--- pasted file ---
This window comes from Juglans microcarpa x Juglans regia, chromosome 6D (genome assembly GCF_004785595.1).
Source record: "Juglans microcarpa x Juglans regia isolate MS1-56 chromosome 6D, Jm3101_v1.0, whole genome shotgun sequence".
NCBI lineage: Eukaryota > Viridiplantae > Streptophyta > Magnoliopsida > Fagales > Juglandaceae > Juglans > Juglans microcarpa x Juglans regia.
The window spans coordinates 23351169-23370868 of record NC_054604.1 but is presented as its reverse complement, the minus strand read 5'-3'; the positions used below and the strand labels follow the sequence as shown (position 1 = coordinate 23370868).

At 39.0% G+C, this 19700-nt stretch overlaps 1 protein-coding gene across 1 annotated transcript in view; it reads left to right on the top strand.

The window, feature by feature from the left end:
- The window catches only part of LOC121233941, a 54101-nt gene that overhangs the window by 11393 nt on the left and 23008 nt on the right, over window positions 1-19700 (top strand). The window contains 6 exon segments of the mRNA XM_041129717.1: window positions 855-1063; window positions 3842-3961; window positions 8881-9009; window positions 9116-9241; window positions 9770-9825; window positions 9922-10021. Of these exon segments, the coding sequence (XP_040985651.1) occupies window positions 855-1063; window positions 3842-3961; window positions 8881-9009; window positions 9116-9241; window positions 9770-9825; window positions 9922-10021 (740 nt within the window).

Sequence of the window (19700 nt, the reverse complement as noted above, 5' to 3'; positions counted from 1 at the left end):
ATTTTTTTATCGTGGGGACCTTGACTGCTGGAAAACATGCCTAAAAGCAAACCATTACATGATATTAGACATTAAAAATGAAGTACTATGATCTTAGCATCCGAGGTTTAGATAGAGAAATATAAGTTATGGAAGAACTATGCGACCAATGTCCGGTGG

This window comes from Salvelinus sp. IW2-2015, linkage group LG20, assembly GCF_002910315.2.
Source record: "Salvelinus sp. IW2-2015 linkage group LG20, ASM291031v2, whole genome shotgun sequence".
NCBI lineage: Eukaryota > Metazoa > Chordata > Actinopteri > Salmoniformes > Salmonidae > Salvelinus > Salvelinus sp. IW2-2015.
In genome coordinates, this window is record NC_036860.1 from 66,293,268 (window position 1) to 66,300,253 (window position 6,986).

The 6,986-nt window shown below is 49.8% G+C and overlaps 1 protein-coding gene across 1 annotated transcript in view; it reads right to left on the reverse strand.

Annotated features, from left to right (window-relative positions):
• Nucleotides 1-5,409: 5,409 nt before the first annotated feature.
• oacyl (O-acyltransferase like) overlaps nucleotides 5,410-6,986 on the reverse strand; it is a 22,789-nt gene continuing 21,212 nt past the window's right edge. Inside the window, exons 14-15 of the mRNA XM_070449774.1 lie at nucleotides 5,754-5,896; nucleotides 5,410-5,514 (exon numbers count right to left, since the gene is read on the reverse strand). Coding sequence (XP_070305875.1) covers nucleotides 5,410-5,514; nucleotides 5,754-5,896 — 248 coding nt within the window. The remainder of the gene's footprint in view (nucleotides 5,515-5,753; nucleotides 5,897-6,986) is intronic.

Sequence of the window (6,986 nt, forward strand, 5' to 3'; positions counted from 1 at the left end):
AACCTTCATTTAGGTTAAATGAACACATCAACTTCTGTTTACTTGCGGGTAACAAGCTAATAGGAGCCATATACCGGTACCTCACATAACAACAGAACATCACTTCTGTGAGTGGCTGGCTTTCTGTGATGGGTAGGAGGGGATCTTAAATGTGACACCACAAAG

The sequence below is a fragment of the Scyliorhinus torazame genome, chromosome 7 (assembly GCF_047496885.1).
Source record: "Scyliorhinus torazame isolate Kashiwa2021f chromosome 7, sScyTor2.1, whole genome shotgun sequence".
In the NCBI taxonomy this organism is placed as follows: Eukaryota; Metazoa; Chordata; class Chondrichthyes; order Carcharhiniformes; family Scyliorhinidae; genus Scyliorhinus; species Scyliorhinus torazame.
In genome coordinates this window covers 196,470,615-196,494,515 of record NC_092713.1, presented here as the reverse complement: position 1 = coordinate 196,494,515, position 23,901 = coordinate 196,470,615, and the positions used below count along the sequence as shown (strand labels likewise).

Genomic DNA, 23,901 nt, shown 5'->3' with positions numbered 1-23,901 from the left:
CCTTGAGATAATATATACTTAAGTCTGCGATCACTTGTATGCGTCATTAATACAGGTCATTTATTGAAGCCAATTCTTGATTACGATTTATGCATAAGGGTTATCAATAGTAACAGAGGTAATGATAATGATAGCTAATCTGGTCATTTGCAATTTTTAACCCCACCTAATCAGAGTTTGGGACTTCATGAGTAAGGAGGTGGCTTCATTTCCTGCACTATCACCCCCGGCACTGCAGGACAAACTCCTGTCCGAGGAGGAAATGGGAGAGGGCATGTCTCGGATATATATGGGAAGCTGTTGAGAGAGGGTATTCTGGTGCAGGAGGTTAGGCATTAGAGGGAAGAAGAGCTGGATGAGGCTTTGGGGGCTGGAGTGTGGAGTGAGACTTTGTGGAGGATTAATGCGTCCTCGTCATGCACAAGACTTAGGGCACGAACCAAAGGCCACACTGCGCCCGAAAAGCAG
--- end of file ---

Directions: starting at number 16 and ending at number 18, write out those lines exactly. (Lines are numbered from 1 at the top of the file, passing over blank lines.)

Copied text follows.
• Nucleotides 1-5,409: 5,409 nt before the first annotated feature.
• oacyl (O-acyltransferase like) overlaps nucleotides 5,410-6,986 on the reverse strand; it is a 22,789-nt gene continuing 21,212 nt past the window's right edge. Inside the window, exons 14-15 of the mRNA XM_070449774.1 lie at nucleotides 5,754-5,896; nucleotides 5,410-5,514 (exon numbers count right to left, since the gene is read on the reverse strand). Coding sequence (XP_070305875.1) covers nucleotides 5,410-5,514; nucleotides 5,754-5,896 — 248 coding nt within the window. The remainder of the gene's footprint in view (nucleotides 5,515-5,753; nucleotides 5,897-6,986) is intronic.

Sequence of the window (6,986 nt, forward strand, 5' to 3'; positions counted from 1 at the left end):